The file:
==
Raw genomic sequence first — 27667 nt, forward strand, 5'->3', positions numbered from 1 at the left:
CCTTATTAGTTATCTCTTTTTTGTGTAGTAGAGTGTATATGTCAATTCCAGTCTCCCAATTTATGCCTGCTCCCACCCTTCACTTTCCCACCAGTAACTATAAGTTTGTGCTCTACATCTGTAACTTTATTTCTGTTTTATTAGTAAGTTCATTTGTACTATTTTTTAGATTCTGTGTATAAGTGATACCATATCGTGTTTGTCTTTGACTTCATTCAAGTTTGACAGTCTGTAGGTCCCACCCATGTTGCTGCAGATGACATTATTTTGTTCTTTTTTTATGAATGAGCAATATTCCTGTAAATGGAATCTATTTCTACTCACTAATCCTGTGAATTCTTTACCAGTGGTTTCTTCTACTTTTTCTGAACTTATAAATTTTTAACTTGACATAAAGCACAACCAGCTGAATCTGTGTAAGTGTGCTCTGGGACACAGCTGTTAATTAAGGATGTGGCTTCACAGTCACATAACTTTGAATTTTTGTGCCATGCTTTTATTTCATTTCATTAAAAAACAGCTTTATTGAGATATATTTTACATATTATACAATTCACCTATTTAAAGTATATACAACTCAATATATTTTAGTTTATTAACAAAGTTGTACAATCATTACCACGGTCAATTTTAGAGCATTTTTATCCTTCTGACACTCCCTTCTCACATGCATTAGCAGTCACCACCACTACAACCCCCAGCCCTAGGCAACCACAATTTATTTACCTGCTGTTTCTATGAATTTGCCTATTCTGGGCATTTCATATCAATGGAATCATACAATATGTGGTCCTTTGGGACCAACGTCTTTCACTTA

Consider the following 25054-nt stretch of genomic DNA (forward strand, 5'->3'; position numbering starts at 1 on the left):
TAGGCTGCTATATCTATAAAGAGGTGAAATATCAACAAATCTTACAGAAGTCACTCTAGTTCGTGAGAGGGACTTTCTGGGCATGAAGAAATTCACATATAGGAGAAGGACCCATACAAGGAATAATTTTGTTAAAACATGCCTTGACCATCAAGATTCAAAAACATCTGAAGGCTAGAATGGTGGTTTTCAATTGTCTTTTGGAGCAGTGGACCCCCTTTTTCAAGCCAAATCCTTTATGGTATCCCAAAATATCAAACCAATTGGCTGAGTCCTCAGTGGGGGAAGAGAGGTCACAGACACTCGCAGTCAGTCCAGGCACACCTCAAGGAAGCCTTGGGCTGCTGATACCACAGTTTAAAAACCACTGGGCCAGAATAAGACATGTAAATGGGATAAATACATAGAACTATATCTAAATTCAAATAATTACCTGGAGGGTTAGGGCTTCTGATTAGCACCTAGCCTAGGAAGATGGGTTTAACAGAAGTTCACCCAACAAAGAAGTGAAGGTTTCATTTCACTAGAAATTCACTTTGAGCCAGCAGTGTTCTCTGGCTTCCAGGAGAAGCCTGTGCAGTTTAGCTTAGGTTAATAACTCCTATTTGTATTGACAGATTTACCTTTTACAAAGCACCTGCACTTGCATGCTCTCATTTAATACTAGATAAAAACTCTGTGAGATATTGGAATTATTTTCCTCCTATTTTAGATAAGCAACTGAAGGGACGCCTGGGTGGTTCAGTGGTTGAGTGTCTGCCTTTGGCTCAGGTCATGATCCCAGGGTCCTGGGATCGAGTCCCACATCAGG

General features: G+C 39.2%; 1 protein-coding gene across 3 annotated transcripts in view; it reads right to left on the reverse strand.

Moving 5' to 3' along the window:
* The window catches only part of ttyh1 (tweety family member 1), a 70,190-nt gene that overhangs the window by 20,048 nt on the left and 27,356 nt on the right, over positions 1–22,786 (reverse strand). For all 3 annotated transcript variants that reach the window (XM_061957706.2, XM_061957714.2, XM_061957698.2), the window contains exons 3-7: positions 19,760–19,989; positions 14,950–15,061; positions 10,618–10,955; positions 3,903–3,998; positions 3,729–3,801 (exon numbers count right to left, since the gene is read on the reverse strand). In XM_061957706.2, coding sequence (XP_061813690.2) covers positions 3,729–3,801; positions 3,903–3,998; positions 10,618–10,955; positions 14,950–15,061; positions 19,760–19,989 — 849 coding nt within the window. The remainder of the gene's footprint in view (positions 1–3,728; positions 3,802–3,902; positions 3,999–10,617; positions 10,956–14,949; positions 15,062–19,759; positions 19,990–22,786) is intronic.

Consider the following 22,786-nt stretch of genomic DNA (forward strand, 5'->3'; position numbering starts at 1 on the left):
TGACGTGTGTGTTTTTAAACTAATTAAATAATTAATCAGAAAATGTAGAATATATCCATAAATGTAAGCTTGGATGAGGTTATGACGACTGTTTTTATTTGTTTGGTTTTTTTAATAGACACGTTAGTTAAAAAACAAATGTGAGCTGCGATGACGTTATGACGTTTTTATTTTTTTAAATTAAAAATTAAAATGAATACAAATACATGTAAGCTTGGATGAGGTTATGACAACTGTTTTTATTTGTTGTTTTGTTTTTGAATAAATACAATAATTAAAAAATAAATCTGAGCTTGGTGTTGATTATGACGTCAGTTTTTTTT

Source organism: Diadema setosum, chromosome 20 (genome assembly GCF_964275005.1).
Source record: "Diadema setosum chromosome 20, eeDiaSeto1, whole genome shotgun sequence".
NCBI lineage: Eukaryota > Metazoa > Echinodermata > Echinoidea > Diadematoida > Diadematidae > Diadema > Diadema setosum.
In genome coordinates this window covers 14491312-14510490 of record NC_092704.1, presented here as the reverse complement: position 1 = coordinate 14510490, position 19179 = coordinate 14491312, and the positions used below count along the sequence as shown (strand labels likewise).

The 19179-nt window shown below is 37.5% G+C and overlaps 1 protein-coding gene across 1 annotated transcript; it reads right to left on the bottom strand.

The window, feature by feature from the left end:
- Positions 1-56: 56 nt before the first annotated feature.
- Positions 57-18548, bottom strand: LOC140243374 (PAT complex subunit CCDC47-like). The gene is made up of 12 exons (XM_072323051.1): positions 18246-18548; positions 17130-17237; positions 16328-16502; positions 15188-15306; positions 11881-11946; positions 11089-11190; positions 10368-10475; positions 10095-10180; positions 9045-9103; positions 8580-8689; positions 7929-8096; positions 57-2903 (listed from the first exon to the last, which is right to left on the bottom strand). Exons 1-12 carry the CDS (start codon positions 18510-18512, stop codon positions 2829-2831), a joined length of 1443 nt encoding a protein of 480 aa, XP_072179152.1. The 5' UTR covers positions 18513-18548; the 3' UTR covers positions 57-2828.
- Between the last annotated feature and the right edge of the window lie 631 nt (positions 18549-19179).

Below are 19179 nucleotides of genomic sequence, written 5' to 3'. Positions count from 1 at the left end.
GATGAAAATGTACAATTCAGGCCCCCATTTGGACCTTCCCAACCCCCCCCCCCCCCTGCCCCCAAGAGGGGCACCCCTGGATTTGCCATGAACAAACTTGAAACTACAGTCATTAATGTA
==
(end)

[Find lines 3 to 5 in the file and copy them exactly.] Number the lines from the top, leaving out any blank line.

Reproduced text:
Consider the following 25054-nt stretch of genomic DNA (forward strand, 5'->3'; position numbering starts at 1 on the left):
TAGGCTGCTATATCTATAAAGAGGTGAAATATCAACAAATCTTACAGAAGTCACTCTAGTTCGTGAGAGGGACTTTCTGGGCATGAAGAAATTCACATATAGGAGAAGGACCCATACAAGGAATAATTTTGTTAAAACATGCCTTGACCATCAAGATTCAAAAACATCTGAAGGCTAGAATGGTGGTTTTCAATTGTCTTTTGGAGCAGTGGACCCCCTTTTTCAAGCCAAATCCTTTATGGTATCCCAAAATATCAAACCAATTGGCTGAGTCCTCAGTGGGGGAAGAGAGGTCACAGACACTCGCAGTCAGTCCAGGCACACCTCAAGGAAGCCTTGGGCTGCTGATACCACAGTTTAAAAACCACTGGGCCAGAATAAGACATGTAAATGGGATAAATACATAGAACTATATCTAAATTCAAATAATTACCTGGAGGGTTAGGGCTTCTGATTAGCACCTAGCCTAGGAAGATGGGTTTAACAGAAGTTCACCCAACAAAGAAGTGAAGGTTTCATTTCACTAGAAATTCACTTTGAGCCAGCAGTGTTCTCTGGCTTCCAGGAGAAGCCTGTGCAGTTTAGCTTAGGTTAATAACTCCTATTTGTATTGACAGATTTACCTTTTACAAAGCACCTGCACTTGCATGCTCTCATTTAATACTAGATAAAAACTCTGTGAGATATTGGAATTATTTTCCTCCTATTTTAGATAAGCAACTGAAGGGACGCCTGGGTGGTTCAGTGGTTGAGTGTCTGCCTTTGGCTCAGGTCATGATCCCAGGGTCCTGGGATCGAGTCCCACATCAGG

General features: G+C 39.2%; 1 protein-coding gene across 3 annotated transcripts in view; it reads right to left on the reverse strand.